I might have died January 7, 2010Posted by Siew in Personal.
I’m starting my blogging here on a fairly gloomy note, but its only when we have a big accident that the urge to write comes again.
If you all don’t already know, I was recently involved in an accident. I was driving back from the Curve when I nodded off at the wheel and promptly steered my car into a divider. The car went into a tailspin after the impact on the right side and ended up in a bush. I remember little else about what happened during the crash. I know when I came to a stop, I was groping about for my glasses. Someone eventually found them, I can’t really remember who. It might have been one of my friends who weren’t very far behind me, headed in the same direction. One of the lenses was gone, and I was half blind for the next 18 hours or so, until my mum and brother brought my my spare pair from Malacca. In that 18 hours, I had to choose between being disorientated by opening both eyes and having only one behind a lens, or going round with one eye closed and looking like an idiot.
My car is very banged up. The front right wheel came off and the driver side door caved in. I suspect the chassis might be damaged as well. The insurance claims are going to be pretty big, probably half the value of the car or more.
I had turned a quarter or my car into scrap metal. I can’t say that I really loved that car. I love it the same way I love my stove. It serves an important purpose in my life. I don’t have an emotional attachment to the thing, which probably makes the sight of seeing it mangled a little easier. But now that I have reverted to using my old Wira, I find that I kinda miss that little thing.
By some miracle, I escaped somewhat unscathed. I took one day off to make a police report and see the doctor, but I was back at work the next day. The major injuries include a 30cm bruise on my stomach that the seatbelt left and whiplash injuries on my back and chest. The doctor gave me a quick once over and proclaimed that all my ligaments are intact and that all I had were soft tissue injuries. I hope she is right.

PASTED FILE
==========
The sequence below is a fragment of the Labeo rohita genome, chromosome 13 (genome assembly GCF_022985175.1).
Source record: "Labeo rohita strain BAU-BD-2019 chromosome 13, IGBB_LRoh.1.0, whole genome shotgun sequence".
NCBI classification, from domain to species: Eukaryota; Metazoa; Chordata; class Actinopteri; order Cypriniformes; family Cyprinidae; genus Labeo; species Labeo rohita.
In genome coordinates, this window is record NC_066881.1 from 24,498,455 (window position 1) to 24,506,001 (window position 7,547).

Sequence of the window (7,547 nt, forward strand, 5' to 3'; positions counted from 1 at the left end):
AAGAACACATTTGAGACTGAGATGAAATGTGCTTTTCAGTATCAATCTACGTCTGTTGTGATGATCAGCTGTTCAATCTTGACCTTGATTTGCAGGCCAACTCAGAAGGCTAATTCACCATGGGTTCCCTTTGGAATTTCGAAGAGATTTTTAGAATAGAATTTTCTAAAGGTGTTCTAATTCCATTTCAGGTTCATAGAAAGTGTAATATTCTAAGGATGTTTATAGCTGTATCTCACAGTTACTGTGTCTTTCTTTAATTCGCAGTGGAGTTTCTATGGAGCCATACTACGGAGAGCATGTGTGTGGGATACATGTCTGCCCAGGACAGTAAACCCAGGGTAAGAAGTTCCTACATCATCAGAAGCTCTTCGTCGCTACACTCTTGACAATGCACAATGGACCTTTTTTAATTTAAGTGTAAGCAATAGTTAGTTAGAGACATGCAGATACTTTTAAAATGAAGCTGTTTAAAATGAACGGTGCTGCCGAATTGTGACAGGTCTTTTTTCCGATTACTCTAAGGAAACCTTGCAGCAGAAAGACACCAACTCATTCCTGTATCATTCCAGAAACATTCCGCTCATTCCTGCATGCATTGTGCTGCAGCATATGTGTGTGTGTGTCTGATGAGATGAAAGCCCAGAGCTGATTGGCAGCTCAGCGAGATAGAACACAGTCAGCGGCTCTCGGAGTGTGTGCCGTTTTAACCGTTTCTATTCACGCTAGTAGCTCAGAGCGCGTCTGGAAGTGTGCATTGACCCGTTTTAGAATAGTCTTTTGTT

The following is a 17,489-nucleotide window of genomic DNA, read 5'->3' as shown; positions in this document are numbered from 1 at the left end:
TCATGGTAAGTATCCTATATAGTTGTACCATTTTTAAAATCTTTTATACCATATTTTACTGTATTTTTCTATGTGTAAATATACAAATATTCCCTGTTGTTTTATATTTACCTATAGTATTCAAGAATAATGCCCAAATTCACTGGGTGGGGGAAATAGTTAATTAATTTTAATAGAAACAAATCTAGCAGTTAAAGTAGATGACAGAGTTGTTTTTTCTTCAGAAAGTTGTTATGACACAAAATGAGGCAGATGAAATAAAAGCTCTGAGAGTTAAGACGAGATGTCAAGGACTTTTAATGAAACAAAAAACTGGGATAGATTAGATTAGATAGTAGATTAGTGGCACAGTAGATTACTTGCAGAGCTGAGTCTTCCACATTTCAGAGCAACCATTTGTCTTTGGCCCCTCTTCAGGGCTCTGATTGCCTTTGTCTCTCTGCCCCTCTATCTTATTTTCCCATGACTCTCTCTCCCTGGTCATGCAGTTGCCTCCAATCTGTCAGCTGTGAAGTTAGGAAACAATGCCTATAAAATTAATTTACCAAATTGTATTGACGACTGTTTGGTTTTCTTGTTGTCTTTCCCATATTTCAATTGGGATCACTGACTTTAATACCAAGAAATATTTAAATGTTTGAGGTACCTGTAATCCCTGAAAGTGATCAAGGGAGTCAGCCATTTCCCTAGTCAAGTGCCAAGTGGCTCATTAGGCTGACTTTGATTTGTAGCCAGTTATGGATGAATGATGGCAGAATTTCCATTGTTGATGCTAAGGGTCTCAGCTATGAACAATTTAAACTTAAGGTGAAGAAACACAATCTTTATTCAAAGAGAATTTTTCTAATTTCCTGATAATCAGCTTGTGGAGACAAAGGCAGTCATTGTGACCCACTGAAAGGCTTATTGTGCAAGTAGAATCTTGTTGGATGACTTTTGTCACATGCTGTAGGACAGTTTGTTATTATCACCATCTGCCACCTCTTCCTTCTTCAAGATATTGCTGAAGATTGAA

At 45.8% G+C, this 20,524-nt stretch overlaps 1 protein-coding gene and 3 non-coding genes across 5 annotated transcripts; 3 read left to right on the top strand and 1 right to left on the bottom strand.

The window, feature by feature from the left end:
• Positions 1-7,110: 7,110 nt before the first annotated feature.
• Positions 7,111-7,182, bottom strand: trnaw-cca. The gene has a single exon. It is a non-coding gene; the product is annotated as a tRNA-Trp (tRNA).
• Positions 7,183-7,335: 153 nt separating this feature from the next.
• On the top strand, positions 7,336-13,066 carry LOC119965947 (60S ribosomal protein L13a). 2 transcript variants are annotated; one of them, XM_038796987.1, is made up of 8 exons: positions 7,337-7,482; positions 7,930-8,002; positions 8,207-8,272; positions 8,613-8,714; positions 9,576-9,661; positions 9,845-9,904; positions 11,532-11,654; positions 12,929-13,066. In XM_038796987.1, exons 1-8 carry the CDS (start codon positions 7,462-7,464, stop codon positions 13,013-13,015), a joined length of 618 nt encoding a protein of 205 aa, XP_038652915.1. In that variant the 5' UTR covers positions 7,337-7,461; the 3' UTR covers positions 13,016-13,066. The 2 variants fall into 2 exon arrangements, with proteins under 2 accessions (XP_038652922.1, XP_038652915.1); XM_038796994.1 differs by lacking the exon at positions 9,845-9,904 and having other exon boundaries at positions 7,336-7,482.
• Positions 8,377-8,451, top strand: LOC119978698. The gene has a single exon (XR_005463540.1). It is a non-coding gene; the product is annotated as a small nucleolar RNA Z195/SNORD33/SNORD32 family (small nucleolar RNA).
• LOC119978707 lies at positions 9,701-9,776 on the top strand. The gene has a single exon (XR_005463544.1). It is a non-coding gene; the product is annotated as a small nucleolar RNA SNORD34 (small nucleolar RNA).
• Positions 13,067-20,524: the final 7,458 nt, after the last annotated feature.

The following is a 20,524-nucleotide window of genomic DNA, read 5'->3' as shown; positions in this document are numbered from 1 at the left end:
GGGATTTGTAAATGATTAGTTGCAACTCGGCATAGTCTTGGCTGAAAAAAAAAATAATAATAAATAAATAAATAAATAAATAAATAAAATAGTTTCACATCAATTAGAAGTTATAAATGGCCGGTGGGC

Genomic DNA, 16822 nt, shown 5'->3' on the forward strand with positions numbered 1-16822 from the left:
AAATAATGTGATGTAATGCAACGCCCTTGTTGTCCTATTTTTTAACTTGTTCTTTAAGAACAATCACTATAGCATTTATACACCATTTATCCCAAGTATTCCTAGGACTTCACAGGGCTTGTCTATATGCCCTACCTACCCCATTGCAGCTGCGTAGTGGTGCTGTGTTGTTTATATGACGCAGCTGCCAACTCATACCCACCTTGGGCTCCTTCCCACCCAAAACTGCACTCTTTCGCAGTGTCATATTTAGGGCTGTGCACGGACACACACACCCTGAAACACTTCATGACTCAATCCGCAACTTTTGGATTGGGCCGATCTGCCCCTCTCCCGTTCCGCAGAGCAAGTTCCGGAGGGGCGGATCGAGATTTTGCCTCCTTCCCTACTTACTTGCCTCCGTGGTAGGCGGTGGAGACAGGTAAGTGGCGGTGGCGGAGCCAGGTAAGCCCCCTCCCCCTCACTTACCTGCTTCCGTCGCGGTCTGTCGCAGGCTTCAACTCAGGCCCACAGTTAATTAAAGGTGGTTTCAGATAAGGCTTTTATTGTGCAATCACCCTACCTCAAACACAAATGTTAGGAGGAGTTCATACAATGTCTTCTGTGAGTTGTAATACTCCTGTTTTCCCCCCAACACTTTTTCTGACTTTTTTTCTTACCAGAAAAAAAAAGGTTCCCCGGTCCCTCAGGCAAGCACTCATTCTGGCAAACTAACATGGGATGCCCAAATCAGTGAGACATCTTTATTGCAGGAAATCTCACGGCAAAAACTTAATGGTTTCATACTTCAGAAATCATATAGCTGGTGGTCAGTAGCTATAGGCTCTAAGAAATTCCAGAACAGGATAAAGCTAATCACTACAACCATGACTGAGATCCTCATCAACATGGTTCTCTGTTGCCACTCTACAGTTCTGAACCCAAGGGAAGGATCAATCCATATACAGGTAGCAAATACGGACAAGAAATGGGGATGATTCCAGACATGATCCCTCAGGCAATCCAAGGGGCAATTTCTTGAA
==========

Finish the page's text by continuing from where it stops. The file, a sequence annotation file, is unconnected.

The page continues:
Anyways, I think I’ll go to the main lessons learnt over this experience.
1. It is impossible to judge if you are too sleepy to drive.
I have driven when I was sleepy before. I got home safe every time. Those times, it was just general tiredness that was the problem. I wasn’t nodding off or anything. Having gone through that, it is easy to conclude that you would know when you are too sleepy to drive. The reality is that reaching that conclusion is impossible when you are sleepy. I knew that I was not fit to drive at some very basic level while I was at the wheel. The problem is, at that point, it was already too late. My brain was incapable of processing anything beyond basic reflexive responses. The critical step of forming the conclusion that I was too sleepy to drive was impossible to reach. If I don’t form the conclusion that I am too tired to drive, I cannot actually pull over. I think its one great danger of driving that no one bothered explaining.
2. If I ever become a soldier, I think I’ll be one of the few atheists in foxholes.
I know its very vogue to suddenly realize just how lucky I am and attribute my luck to the gentle hand of my creator saving my skin. But it didn’t happen. I didn’t have a religious revelation after my highly improbable escape from death and injury. I did not find God, I did not even subconsciously entertain the possibility of divine intervention. And no, I didn’t intentionally suppress any religious thought because it would contradict my pre-existing beliefs. I don’t think I am arrogant enough to refuse to admit that I am wrong about something as important as this. If I had felt some divine cocoon protecting me, I’d be happy to admit it and start going to church or something. But I didn’t. It does worry me a little to think that I might have reached the same point of blind faith in atheism as some fundamentalist theists have in their dogma. I am a little concerned that I had become so hardcore that would become completely dismissive about religion. I hold people with blind faith in contempt, so I really dread the day I join their ranks. But for now, I think I am safe. I think I have enough intelligent friends who will happily point out that I have gone off the deep end of atheism should it ever happen.
All I thought of when I got out of the car was, ‘Dammit this is inconvenient’. And of course, ‘Thank you Hyundai Getz safety design team’.
3. There is no hope for the PDRM.
Yes, this is an admission of guilt as much as it is a rant against the system. And yes, I know what a huge contradiction it is for me to be playing the system on one end while wishing it were different from the other end. But facing potential jail time and really big fines, I succumbed. I am not proud of it, but I would not do any different if I were faced with the same scenario again. I’m not that much of a hero.
4. Some touts are actually looking for an honest living.
I think I got lucky that I decided to trust a bunch of touts that were not out to fleece me. I have to admit I was very relieved to find out that their workshop is a panel workshop for my insurance. Makes things a whole lot easier. They even volunteered to bring me to the doctor after I made the police report. This accident is one of those experiences where I found myself in a situation where the fast talking gangster-looking fellow with brown hair is actually trying to help me more than the smartly dressed officer of the law.